Nurses at Staten Island Hospital on March 27 overwhelmingly approved a three-year contract that increases wages, preserves health benefits and improves the patient-nurse staffing ratio.
“We stood our ground on quality of patient care and workplace issues,” declared Chapter Leader Nancy Miller. Miller pointed out that the negotiations were not just about wages and benefits, but also about changes to working conditions that would result in better patient care.
Additional nurses will be hired for three hospital units, which will reduce the number of patients in each nurse’s care.
The new contract features a wage increase of 2.25 percent in the first year and 2 percent in the second and third years. Nurses will receive larger annual step increases for years of service starting next year. A longevity award of $500 per year in addition to a new Step 30 differential were created for nurses with 30 or more years of service. The employer’s 7 percent contribution to the nurses’ 403(b) retirement savings planThe employer’s 7 percent contribution to the nurses’ 403(b) retirement savings plan will now be based on the nurse’s salary including overtime.
The agreement also keeps health benefits intact and preserves the nurses’ right to full tuition reimbursement for study at Wagner College on the island.
Denise Caracelli, one of the 204 nurses covered by the new contract, declared it a “tremendous victory.”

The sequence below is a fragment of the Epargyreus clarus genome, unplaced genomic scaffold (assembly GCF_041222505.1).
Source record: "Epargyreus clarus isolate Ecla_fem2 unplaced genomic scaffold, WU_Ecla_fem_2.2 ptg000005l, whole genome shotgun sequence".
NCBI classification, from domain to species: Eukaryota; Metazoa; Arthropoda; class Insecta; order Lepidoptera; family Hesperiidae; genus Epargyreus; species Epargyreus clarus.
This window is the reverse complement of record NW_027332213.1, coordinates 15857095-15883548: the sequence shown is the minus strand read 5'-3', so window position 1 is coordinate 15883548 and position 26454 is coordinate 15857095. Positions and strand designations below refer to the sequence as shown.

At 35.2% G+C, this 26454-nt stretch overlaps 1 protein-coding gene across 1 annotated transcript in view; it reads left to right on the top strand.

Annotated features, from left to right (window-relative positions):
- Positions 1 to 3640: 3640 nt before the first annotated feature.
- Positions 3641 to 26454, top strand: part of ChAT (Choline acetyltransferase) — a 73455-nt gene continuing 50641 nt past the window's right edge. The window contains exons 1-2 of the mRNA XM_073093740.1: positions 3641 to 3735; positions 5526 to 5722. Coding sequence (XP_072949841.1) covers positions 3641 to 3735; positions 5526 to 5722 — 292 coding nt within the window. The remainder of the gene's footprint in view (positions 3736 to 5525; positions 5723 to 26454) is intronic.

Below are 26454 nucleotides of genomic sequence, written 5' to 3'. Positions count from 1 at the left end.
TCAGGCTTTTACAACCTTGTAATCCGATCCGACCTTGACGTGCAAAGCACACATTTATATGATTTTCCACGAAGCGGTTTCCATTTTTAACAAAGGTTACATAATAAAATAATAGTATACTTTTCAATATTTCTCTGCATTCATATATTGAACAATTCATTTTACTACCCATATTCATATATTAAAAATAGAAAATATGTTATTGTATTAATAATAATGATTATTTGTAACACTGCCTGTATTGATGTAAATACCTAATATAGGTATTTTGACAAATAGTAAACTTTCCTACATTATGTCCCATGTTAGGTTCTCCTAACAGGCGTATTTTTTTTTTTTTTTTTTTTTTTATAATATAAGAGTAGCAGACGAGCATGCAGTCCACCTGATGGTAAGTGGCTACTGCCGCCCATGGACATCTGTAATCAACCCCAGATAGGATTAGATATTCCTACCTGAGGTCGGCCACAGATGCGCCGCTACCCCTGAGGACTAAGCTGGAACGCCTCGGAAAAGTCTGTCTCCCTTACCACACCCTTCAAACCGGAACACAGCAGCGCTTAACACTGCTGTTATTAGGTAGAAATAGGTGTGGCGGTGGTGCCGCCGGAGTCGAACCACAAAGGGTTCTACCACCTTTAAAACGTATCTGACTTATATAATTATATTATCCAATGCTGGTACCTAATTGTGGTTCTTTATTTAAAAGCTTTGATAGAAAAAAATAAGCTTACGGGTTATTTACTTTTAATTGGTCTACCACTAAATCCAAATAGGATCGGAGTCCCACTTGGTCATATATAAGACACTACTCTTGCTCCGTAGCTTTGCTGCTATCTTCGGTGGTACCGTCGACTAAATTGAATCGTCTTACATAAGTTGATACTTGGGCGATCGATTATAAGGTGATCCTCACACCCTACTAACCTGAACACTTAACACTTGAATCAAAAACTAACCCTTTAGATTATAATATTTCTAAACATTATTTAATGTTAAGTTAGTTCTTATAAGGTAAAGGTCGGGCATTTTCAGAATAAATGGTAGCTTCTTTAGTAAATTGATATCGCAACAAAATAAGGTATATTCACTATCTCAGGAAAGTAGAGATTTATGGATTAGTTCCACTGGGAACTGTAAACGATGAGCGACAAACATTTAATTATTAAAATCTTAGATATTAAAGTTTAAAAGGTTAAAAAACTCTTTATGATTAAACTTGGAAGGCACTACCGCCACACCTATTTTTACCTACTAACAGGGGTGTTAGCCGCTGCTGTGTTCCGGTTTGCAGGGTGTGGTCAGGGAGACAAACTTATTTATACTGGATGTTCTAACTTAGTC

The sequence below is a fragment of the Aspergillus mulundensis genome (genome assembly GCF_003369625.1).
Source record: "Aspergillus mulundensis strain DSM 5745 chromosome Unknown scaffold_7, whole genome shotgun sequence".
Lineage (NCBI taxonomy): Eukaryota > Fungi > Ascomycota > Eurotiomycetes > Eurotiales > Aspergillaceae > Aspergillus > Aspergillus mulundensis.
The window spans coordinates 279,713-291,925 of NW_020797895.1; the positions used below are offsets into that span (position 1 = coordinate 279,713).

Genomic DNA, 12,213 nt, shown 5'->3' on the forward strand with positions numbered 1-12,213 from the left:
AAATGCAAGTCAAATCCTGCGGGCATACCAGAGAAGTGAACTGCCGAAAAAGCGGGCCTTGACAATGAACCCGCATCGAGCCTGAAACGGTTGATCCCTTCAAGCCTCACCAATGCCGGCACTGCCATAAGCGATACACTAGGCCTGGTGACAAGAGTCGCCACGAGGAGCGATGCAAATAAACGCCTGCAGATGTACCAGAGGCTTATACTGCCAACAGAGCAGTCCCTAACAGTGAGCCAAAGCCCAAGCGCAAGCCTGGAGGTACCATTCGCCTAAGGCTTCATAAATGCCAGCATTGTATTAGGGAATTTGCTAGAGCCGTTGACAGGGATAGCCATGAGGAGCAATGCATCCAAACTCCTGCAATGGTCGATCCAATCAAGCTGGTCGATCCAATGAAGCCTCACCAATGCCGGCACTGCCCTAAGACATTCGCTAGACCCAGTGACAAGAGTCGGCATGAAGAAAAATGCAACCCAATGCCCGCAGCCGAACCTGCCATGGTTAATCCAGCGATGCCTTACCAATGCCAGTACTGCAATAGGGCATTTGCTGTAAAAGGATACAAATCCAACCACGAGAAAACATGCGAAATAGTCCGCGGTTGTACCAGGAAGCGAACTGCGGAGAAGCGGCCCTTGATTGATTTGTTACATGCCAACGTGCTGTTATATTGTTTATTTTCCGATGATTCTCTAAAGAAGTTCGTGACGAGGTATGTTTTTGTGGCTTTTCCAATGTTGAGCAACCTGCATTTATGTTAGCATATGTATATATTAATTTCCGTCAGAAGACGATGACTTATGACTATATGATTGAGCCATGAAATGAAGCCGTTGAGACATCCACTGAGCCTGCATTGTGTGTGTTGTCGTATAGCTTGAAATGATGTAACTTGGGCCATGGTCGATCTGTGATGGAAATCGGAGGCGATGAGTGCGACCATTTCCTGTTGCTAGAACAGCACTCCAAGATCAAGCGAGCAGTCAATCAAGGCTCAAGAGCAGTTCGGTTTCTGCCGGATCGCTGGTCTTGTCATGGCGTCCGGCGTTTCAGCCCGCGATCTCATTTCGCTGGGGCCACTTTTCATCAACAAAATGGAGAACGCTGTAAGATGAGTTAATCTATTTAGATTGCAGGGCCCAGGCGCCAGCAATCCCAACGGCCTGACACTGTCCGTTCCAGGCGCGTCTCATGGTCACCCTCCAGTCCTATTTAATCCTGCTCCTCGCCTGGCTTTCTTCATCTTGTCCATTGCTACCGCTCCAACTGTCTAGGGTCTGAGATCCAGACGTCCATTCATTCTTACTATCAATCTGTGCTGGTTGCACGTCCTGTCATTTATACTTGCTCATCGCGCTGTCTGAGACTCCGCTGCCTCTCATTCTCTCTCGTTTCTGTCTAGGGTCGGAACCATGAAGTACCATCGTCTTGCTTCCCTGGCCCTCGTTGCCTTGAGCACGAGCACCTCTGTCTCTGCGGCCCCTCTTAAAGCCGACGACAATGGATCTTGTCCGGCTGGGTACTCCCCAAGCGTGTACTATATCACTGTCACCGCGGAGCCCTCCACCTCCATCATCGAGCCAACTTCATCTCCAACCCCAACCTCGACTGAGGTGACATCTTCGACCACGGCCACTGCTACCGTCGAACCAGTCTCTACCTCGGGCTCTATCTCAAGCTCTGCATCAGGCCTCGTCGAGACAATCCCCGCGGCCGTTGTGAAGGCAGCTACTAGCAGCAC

Negotiations began on March 1. After eight sessions, the two sides had hammered out a tentative agreement that was ratified five days before the old contract expired on April 1.
UFT Vice President Anne Goldman, who led the negotiations, attributed the speed and success of the negotiations to a collaborative spirit at the bargaining table, as both sides pulled together to address working conditions in an appropriate way.
“It took teamwork and mutual respect,” she said.
As part of the new contract, hospital administrators agreed to work with the nurses and their union to find ways to improve scores on patient satisfaction surveys. If scores are not high enough, Medicare can withhold hospital payments.
Goldman said that the joint initiative underscored the value of nurses’ insights into patient care and was an acknowledgment by management “that they can’t do this without us, that this is not a factory model workplace and that we must work together.”
The Staten Island Hospital nurses are celebrating their 20th anniversary as UFT members.